Judge throws out attempt to dismiss charges against Met Police officers over Wayne Couzens WhatsApp group

Sign up to our free fortnightly newsletter from The Independent’s Race Correspondent Nadine White Sign up to our free fortnightly newsletter The Race Report Please enter a valid email address Please enter a valid email address SIGN UP I would like to be emailed about offers, events and updates from The Independent. Read our privacy notice Thanks for signing up to the

The Race Report email {{ #verifyErrors }}{{ message }}{{ /verifyErrors }}{{ ^verifyErrors }}Something went wrong. Please try again later{{ /verifyErrors }}

A judge has thrown out an attempt to dismiss all charges against three Metropolitan Police officers accused of sending “grossly offensive” WhatsApp messages in a group containing Wayne Couzens.

Westminster Magistrates’ Court heard that Jonathon Cobban, 35, William Neville, 34, and Joel Borders, 45, exchanged racist, misogynist, sexist, homophobic, Islamophobia and ableist posts.

The chats, from 2019, included posts discussing rape, domestic abuse and violence against women, as well as Muslims, ethnic minorities and people with Down’s Syndrome.

They were discovered in a WhatsApp group called “Bottle and Stoppers/Atkin’s Puppets” after Couzens was arrested for kidnapping, raping and murdering Sarah Everard in March 2021.

A defence barrister argued that the messages did not meet the legal definition of “grossly offensive”, because they were sent in a private chat group where “no one was offended and they were not targeted at anyone”.

Nicholas Yeo told the court: “The fact that none of those individuals [in the WhatsApp group] took those messages seriously or made a complaint about them is a highly relevant factor, and we say determinative.”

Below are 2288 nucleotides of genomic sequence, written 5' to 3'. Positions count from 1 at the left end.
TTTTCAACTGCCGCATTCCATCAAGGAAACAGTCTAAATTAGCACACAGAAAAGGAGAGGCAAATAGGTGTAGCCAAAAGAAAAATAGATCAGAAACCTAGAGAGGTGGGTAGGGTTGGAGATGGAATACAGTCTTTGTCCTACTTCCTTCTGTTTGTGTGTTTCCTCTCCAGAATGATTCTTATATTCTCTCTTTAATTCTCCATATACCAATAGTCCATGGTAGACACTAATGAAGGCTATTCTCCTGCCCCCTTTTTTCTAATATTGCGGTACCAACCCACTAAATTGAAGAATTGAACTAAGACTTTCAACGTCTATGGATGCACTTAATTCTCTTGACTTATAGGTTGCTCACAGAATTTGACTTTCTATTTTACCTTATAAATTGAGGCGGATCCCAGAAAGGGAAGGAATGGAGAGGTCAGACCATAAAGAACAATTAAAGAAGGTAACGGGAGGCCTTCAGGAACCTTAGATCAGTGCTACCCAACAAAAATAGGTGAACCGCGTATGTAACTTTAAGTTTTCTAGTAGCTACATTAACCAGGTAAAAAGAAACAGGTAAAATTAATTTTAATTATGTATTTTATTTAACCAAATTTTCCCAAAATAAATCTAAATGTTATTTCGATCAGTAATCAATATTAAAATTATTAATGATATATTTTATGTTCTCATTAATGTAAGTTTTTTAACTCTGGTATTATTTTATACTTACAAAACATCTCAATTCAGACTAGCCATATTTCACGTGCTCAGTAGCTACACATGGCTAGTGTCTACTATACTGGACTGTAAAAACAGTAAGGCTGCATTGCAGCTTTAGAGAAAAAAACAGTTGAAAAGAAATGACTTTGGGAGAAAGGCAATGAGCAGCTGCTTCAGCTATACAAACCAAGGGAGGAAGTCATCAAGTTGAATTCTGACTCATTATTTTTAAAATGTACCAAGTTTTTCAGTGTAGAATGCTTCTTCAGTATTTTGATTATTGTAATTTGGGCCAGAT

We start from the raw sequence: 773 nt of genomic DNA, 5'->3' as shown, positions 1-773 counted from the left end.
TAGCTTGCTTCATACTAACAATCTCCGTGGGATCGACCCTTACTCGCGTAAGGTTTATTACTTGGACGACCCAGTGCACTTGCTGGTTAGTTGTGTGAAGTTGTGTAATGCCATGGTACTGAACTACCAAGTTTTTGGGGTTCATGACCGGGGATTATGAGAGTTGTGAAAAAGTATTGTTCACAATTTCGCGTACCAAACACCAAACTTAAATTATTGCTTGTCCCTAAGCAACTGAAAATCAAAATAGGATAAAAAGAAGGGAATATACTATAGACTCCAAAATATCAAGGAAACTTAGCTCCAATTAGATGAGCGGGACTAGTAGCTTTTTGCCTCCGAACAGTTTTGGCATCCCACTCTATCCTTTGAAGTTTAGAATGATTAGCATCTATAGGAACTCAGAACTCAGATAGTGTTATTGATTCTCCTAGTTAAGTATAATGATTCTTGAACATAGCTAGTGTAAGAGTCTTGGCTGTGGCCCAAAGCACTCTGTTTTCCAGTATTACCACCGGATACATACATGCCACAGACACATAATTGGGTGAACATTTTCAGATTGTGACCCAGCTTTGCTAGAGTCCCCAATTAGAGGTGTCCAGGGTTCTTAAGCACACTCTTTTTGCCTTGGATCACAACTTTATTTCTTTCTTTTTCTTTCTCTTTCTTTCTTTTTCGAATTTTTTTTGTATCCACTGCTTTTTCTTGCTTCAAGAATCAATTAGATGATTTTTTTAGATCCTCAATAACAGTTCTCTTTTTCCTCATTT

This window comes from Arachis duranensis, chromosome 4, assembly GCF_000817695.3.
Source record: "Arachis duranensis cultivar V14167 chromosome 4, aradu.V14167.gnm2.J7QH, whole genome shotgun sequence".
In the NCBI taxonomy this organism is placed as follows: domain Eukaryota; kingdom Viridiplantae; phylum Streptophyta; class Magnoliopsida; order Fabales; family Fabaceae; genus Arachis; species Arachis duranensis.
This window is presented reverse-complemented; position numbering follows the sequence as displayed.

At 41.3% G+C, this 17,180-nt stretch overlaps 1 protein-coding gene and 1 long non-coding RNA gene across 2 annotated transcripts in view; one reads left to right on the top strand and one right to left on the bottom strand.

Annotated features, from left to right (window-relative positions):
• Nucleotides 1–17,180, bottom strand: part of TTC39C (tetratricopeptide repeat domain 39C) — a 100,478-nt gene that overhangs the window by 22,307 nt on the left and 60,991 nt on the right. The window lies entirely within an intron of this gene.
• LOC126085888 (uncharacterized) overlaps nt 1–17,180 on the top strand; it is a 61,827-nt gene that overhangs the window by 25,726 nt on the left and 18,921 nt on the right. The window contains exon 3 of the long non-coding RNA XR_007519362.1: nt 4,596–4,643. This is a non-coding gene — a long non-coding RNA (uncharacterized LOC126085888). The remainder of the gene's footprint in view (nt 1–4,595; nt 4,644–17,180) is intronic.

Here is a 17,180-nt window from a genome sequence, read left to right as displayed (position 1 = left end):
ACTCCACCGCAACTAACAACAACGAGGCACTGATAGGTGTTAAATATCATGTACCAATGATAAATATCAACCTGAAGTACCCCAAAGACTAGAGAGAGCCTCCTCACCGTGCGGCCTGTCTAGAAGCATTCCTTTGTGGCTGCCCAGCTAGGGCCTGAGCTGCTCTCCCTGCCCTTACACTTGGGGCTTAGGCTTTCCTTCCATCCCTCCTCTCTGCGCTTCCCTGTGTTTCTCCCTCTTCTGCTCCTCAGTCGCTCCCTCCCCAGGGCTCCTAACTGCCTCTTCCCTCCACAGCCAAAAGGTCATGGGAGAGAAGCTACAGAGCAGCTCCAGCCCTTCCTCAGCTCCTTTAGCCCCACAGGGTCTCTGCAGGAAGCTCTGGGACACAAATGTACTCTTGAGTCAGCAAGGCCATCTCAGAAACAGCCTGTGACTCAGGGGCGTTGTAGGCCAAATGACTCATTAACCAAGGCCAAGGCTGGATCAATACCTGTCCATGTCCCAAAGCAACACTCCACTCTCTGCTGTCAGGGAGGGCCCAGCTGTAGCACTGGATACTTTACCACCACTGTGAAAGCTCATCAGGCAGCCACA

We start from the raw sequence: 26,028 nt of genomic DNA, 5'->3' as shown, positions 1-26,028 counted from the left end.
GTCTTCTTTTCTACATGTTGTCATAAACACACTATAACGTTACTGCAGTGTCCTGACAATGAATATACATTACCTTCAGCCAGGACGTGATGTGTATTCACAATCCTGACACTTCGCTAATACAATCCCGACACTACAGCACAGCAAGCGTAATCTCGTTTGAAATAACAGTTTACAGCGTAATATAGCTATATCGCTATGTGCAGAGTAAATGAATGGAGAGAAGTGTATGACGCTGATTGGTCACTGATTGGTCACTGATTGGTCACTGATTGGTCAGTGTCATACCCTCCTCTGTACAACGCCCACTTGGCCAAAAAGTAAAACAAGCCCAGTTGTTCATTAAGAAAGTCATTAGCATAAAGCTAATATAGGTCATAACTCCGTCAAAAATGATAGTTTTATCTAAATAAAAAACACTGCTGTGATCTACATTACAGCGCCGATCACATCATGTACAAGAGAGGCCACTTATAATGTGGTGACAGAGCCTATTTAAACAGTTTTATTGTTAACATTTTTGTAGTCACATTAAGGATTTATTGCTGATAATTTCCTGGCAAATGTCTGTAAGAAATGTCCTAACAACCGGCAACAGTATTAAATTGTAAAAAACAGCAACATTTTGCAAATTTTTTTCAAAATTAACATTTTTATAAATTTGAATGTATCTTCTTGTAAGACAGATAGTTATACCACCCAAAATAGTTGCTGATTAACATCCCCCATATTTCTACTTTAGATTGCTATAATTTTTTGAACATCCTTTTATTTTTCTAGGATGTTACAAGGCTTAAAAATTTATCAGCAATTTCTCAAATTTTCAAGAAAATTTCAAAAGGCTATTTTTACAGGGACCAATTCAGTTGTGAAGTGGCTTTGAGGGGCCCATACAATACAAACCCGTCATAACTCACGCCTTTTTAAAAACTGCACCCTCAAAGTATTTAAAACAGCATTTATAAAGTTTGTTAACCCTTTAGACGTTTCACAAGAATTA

District Judge Sarah Turnock said she had considered a “defence application to dismiss” the prosecution on the basis there was “no case to answer”.

Giving her ruling on Friday morning, she said: “Based on evidence and content and context of the messages, I do not accept these submissions.

“I am satisfied that each of the messages are capable of being grossly offensive within the meaning of the 2003 Communications Act.”

District Judge Turnock said that the fact the WhatsApp group was private and no one in it voiced any complaint “does not render them incapable” of breaching the law.

She told the court that the legal test was whether they were “grossly offensive” to the people they relate to – those from a “black and ethnic minority background, people living in certain areas of London, women, children, disabled and gay people” – rather than those who receive them.

Mr Yeo argued that it was “plain” that the messages were not intended to be taken seriously, and contested a suggestion by the prosecution that references to a “struggle snuggle” could refer to sexual contact.

Court artist sketch by Elizabeth Cook of (left to right) serving Metropolitan police officers Pc William Neville, and Jonathon Cobban, along with former police officer Joel Borders appearing in the dock at Westminster Magistrates’ Court, in London, charged with sharing “grossly offensive” WhatsApp messages with Sarah Everard murderer Wayne Couzens. (PA)

PC Cobban and PC Neville joked about the term after PC Neville described pinning a 15-year-old girl to the floor during a police incident.

Prosecutor Edward Brown QC said the post implied that PC Neville “enjoyed the need, whilst on duty, physically to go to restrain a very vulnerable and disturbed 15-year-old girl because he got pleasure from, or at least drew upon his experience of a ‘struggle snuggle’”.

He argued that the exchange suggested that lawful restraint could be used “as an excuse or cover for non-consensual physical or sexual contact with a detained person”.

But Mr Yeo contested the meaning of “struggle snuggle” and told the court that it was a “term used in officer training in relation to a bear hug technique”.

District Judge Turnock ruled that the prosecution and defence must contest the issue with further evidence, and did not accept that the “only ordinary meeting was referring to the use of some sort of police skill in the context of lawfully detaining an individual”.

Mr Brown said the group contained “a close-knit group of” seven police officers who had transferred from the Civil Nuclear Constabulary to the Metropolitan Police.

“There is no evidence that any of the defendants, or the other members of the group, ‘called out’ or challenged any of their co-defendants on receipt of what are said by the prosecution to be the offensive messages,” he added.

“Each defendant actively participated and chose to remain in the group.”

The trial continues, with all three defendants expected to give evidence on Friday.